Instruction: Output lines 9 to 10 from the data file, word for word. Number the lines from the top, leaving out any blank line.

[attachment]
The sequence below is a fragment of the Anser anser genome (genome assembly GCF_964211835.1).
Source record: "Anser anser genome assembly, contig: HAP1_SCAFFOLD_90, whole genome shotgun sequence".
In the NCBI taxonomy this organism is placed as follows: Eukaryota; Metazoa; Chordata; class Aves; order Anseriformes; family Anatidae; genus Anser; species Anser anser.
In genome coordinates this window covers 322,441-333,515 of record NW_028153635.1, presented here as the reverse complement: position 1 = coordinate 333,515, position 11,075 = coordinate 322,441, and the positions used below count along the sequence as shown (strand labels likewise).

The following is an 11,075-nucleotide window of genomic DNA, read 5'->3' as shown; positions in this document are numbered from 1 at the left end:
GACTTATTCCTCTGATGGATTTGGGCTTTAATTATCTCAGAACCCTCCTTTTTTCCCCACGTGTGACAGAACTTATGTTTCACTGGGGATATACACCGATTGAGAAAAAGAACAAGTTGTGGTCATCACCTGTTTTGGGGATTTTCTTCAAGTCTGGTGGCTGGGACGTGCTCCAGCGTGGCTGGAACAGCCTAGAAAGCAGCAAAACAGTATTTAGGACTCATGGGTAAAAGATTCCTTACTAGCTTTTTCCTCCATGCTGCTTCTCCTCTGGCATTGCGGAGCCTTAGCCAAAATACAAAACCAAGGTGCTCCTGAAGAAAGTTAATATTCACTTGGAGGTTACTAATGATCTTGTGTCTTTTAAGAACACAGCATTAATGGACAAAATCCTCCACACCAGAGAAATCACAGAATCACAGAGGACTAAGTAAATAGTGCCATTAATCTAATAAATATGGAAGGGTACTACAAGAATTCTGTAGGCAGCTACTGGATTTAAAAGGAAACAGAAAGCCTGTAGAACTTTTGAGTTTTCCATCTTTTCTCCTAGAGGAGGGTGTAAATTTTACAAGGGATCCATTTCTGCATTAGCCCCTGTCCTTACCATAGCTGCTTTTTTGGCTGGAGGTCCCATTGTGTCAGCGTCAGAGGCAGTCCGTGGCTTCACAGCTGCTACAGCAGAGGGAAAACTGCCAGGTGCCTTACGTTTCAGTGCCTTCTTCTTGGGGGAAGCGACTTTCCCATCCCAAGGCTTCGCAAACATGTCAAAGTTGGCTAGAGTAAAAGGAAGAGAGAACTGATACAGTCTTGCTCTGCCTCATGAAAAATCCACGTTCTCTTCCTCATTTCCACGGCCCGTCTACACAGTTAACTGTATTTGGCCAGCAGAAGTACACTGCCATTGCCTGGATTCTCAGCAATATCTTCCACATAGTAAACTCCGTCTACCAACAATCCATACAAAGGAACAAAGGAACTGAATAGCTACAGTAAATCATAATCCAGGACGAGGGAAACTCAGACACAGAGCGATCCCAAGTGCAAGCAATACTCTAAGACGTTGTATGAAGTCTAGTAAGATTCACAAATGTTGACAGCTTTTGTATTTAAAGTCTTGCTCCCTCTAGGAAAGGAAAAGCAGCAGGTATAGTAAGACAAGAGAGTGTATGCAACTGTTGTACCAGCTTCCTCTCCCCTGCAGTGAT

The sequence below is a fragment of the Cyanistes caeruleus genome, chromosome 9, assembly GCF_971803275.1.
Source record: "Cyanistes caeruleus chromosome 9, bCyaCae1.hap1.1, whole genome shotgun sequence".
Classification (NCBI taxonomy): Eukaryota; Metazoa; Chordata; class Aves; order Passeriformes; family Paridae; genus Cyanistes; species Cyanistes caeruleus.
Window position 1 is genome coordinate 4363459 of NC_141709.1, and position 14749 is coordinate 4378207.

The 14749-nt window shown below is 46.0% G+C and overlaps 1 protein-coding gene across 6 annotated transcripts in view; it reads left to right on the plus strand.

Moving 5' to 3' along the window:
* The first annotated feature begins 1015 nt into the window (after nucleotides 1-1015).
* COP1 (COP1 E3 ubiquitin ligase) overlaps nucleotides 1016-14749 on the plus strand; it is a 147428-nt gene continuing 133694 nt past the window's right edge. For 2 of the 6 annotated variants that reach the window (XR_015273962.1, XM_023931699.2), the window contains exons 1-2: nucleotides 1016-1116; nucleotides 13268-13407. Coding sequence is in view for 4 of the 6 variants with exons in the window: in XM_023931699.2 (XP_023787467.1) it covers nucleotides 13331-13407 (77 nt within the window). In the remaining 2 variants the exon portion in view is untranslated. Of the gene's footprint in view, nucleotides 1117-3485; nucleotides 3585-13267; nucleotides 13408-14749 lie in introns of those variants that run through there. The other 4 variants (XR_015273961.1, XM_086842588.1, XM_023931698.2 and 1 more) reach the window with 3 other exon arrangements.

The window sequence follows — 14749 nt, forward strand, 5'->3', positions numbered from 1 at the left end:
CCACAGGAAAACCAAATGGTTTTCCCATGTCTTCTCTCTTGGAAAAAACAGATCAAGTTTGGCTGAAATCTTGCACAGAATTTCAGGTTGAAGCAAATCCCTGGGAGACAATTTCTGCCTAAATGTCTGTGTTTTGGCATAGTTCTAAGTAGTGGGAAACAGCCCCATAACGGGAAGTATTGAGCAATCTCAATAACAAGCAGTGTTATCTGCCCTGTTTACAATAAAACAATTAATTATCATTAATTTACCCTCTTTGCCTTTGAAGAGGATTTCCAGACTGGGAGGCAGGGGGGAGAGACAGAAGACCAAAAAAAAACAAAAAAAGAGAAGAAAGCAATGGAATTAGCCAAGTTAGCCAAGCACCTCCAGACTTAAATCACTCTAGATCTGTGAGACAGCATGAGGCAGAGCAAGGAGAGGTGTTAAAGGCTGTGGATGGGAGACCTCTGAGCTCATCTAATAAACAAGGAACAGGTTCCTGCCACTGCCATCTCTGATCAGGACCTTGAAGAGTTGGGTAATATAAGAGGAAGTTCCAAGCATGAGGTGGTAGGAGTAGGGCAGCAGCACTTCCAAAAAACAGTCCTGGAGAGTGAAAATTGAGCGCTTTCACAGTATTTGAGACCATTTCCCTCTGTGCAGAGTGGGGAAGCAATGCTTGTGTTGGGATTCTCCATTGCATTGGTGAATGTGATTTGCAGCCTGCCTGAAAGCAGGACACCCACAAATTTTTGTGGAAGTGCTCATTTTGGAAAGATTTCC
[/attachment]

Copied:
Classification (NCBI taxonomy): Eukaryota; Metazoa; Chordata; class Aves; order Passeriformes; family Paridae; genus Cyanistes; species Cyanistes caeruleus.
Window position 1 is genome coordinate 4363459 of NC_141709.1, and position 14749 is coordinate 4378207.